Nullification, the Jeffersonian mechanism of state resistance to unconstitutional acts of the U.S. government, has returned to the news in recent years, and is the subject of a new book by the instructor of this course. The course will cover the historical, constitutional, and moral arguments that have been raised for and against the idea of state nullification. Students will examine the major sources and documents that comprise this tradition of American political thought, and read and discuss the famous debates in American history over nullification and the nature of the American Union: Daniel Webster vs. Robert Hayne, Andrew Jackson vs. Littleton Waller Tazewell, and Joseph Story vs. Abel Upshur. To understand this topic is to gain an intimate knowledge and understanding of American history. (The book Nullification is the only required reading that is unavailable to read online.)
Read Tom Woods’ Mises Daily on the course.
Lectures will be Tuesday evenings, at 9pm EST. They will be recorded and made available for enrolled students to download.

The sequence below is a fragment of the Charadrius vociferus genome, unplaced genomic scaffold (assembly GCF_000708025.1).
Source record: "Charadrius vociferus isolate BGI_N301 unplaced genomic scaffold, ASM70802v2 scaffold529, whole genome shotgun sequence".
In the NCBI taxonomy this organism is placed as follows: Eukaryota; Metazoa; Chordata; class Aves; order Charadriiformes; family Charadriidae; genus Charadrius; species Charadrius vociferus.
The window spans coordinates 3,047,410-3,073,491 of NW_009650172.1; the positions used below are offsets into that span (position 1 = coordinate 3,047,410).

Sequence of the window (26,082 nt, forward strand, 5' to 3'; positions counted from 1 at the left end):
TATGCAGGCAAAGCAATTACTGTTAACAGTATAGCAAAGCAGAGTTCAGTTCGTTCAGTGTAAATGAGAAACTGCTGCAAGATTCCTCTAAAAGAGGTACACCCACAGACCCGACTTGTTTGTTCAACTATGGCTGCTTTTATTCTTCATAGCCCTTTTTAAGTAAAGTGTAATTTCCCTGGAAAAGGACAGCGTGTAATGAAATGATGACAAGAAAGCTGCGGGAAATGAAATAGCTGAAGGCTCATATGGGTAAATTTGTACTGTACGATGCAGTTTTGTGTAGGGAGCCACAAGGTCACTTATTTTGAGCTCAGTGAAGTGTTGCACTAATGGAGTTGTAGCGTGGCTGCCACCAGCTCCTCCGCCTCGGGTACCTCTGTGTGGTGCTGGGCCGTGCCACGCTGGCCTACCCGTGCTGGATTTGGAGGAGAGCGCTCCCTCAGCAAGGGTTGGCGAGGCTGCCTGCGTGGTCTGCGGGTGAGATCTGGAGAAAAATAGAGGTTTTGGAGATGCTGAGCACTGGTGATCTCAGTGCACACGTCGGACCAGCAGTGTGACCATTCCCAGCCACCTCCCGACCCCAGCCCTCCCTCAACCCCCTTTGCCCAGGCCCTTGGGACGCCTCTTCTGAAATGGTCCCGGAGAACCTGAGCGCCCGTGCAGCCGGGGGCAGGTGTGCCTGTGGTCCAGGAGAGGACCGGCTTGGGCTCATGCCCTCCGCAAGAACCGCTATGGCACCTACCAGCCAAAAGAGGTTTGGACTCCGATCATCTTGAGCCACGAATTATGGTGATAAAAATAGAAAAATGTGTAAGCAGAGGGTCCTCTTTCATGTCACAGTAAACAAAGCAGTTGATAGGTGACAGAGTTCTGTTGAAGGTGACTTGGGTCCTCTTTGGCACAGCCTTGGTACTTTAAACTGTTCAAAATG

Readings include primary documents, works by contemporaries, and recent scholarship and commentary. A full hyper-linked syllabus with readings for each weekly topic will be available for all students. The only book that will need to be purchased for the course is Nullification: How to Resist Federal Tyranny in the 21st Century, written by Professor Woods. All other readings will be available for free online.
If you drop the course during its first week (7 calendar days), you will receive a full refund, minus a $25 processing fee.
If you drop the course during its second week, you will receive a half refund.
No refunds will be granted following the second week.